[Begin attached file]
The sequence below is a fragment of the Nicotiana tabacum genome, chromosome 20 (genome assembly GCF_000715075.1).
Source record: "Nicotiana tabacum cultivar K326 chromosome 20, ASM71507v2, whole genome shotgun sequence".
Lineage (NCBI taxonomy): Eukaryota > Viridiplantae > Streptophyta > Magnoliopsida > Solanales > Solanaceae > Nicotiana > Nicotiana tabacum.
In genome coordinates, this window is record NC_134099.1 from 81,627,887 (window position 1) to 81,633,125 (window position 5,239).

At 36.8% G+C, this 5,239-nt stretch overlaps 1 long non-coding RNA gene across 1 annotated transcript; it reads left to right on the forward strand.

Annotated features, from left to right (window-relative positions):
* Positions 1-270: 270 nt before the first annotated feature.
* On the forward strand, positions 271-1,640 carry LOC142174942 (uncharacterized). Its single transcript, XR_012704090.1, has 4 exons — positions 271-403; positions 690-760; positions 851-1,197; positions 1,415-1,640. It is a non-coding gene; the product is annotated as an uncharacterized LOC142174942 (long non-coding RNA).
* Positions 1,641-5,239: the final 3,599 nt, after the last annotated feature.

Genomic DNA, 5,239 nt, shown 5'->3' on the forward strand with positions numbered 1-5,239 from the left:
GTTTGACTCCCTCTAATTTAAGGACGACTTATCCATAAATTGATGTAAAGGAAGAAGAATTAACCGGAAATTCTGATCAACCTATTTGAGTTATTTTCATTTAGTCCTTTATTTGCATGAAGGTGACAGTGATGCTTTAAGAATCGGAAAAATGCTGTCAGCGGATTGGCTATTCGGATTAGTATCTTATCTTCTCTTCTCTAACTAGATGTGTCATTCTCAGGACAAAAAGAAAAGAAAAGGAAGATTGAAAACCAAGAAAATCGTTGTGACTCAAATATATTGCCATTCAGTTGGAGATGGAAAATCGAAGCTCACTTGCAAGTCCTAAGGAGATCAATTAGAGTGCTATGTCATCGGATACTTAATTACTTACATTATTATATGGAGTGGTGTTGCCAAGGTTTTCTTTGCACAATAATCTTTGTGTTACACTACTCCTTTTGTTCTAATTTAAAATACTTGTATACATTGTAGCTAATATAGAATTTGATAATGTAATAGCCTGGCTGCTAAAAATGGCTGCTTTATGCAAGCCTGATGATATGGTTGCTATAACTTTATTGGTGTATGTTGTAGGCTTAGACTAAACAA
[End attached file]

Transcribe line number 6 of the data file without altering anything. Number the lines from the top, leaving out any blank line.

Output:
Annotated features, from left to right (window-relative positions):